The Constitution of India confers upon the Parliament and State Legislatures broad privileges and immunities and vests with it the power to punish for breach of the same, which is more prominently known as the ‘power to punish for contempt of the House’. In this article, the author analyses the conflict between the exercise of this power and the freedom of the press under Article 19(1)(a) of the Constitution of India as well as the requirement of a just, fair and reasonable procedure under Article 21. It also explores the tussle between the legislature and the judiciary created due to this power. The author argues that the power to punish for contempt must be subject to Article 19(1)(a) and justifies why the decision in MSM Sharma needs to be overturned. Further, the author argues that this power must be exercised in accordance with procedural tests under Article 21 and reasons why failing to do would be a violation of principles of criminal law as well as natural justice. The author applauds the Supreme Court for taking a step towards limiting the arbitrary exercise of the power to punish for contempt of the House by the Speaker when the judiciary’s powers were being infringed upon. At the same time, she also notes that the Courts have so far failed to extend their own reasoning to its logical conclusion and explore whether the power to punish for contempt is itself suspect, given the difference in the historical backgrounds of the Indian Parliament and the House of Commons. The author emphasizes that the need of the hour is the codification of the privileges and immunities of the Parliament and the State Legislatures, which was envisaged at the time of the drafting of the Constitution itself and will be a step in the right direction in curbing the current arbitrary exercise of the power to punish for contempt of the House.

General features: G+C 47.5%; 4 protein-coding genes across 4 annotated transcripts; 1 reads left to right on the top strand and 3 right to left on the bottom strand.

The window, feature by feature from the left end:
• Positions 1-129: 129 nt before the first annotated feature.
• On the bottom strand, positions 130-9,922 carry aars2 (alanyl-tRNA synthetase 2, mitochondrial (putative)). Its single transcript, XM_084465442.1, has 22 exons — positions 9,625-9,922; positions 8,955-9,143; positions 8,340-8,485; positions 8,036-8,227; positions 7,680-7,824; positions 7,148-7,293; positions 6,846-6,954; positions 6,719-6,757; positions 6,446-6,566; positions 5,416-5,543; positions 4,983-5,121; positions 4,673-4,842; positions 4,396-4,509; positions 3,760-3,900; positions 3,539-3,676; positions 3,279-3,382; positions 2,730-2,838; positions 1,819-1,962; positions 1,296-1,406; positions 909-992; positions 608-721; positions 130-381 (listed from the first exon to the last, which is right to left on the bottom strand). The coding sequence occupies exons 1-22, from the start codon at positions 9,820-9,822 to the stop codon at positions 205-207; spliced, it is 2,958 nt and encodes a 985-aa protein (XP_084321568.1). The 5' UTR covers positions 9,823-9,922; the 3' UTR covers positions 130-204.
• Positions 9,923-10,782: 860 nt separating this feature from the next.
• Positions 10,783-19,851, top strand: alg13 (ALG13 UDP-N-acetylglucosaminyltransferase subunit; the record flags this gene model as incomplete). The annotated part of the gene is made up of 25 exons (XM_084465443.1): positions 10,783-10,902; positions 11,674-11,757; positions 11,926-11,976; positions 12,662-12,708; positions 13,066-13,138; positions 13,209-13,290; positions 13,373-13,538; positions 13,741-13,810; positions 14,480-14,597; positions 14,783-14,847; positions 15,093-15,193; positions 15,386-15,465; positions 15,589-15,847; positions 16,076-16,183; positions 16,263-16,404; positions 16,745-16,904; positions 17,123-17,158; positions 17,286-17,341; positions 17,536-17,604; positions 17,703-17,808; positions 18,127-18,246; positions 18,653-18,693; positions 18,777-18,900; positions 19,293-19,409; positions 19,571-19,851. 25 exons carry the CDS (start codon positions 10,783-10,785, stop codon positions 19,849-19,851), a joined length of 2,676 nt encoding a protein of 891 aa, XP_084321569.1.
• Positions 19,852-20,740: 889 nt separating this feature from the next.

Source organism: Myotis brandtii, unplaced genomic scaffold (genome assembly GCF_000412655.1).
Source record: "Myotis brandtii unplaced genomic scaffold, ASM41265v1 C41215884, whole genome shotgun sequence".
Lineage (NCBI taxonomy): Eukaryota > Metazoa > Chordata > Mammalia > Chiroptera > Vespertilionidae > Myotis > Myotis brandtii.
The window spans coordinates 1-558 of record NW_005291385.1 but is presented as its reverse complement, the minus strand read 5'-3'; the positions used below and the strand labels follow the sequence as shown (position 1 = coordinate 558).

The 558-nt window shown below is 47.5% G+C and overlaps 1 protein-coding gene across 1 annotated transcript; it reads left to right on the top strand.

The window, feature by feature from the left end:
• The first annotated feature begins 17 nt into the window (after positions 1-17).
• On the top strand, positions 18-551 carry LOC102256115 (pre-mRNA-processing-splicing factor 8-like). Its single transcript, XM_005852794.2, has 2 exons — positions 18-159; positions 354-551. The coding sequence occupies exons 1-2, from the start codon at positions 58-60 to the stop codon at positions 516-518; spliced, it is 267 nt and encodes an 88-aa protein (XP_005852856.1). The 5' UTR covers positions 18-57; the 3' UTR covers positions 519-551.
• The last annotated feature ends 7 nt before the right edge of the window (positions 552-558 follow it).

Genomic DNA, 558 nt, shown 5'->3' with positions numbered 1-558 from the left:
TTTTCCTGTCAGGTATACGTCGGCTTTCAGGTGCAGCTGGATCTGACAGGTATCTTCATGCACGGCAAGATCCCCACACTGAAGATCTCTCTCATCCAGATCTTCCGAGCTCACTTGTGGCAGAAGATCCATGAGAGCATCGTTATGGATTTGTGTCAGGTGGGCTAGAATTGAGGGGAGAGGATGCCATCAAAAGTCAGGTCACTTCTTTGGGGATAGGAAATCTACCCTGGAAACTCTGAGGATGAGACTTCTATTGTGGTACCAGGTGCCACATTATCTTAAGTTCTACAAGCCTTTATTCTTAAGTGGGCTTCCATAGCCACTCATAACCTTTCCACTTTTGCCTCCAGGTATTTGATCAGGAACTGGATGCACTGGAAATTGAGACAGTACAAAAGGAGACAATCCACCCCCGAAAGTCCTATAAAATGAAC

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14. Uniform Civil Code in India: A Legal Quagmire between Constitutional and Personal Laws

Prof. D. Ganesh Kumar, Akshay Douglas Gudinho, Symbiosis Law School, Pune

There emerges an unending litany when advocates of the legal and religious discourse attempt to impose a dominance of their beliefs in the codification of laws under the state. India, however, has played mediator in this regard and has acknowledged various religious practices, customs, traditions, and the like, while upholding the cardinal principles of the Rule of Law under the Indian constitution. In pursuance of establishing the Grund Norm, the state has faced the herculean task of determining what encompasses a uniform code that not only applies to the diverse sections of the Indian population but also one that can placate the interests of those who do not see the state and religion as a complimentary dichotomy. The essay shall attempt to establish the judiciary’s acknowledgement of the complex web of personal laws in India, and its attempts to filter them into the realm of uniform acceptability. However, it shall also seek to provide a criticism on the stance taken by the legislature and on the judicial enforceability of selective uniformity. This shall serve as an evaluation on whether the Uniform Civil Code in India is an Unborn Child of the Indian Constitution or simply one that remains hidden illuminating its subtle reflections through judicial pronouncements.